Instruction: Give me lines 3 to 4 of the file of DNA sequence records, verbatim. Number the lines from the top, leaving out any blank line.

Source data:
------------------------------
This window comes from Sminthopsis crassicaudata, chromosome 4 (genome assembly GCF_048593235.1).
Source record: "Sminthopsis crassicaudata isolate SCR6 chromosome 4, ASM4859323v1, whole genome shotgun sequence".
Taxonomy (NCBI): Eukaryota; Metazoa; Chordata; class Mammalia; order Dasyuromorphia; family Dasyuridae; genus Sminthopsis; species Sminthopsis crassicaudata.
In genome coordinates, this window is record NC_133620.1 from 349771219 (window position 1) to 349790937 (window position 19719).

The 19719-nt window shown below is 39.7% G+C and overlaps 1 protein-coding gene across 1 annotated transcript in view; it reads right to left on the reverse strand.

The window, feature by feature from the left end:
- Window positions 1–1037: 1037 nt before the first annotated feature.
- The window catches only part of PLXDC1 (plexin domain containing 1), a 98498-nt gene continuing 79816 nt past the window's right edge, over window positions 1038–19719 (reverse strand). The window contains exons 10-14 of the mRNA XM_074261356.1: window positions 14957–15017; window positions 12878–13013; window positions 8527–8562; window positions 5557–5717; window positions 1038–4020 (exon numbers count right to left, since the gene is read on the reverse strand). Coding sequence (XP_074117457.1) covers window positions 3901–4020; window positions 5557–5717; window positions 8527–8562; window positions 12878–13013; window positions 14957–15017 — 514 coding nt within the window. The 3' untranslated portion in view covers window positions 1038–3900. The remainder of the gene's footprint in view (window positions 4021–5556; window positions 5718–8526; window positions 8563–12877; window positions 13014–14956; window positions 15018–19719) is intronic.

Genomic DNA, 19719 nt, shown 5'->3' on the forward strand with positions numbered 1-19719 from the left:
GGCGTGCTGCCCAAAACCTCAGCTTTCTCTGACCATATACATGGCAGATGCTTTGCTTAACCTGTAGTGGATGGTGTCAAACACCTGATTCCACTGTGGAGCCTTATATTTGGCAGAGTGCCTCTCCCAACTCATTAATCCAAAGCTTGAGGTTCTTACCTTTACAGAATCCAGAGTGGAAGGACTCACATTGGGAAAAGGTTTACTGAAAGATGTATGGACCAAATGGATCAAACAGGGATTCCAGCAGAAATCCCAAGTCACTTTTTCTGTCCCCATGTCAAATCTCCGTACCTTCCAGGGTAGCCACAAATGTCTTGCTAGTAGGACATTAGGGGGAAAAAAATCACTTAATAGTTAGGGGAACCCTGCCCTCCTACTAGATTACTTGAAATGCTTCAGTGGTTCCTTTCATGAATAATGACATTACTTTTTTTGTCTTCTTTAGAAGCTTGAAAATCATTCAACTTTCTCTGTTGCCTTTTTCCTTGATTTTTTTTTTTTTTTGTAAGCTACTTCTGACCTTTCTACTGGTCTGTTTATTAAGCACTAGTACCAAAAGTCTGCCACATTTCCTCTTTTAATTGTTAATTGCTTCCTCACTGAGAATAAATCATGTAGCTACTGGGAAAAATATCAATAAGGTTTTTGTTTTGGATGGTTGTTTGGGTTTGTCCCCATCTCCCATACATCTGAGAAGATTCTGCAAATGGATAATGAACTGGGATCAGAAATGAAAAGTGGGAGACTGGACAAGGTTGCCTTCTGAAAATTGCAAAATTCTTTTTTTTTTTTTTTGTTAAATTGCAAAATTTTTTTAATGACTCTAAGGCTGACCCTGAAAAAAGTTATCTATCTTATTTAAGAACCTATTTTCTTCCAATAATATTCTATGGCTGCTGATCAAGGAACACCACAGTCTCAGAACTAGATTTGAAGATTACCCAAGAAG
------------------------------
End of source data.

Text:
Taxonomy (NCBI): Eukaryota; Metazoa; Chordata; class Mammalia; order Dasyuromorphia; family Dasyuridae; genus Sminthopsis; species Sminthopsis crassicaudata.
In genome coordinates, this window is record NC_133620.1 from 349771219 (window position 1) to 349790937 (window position 19719).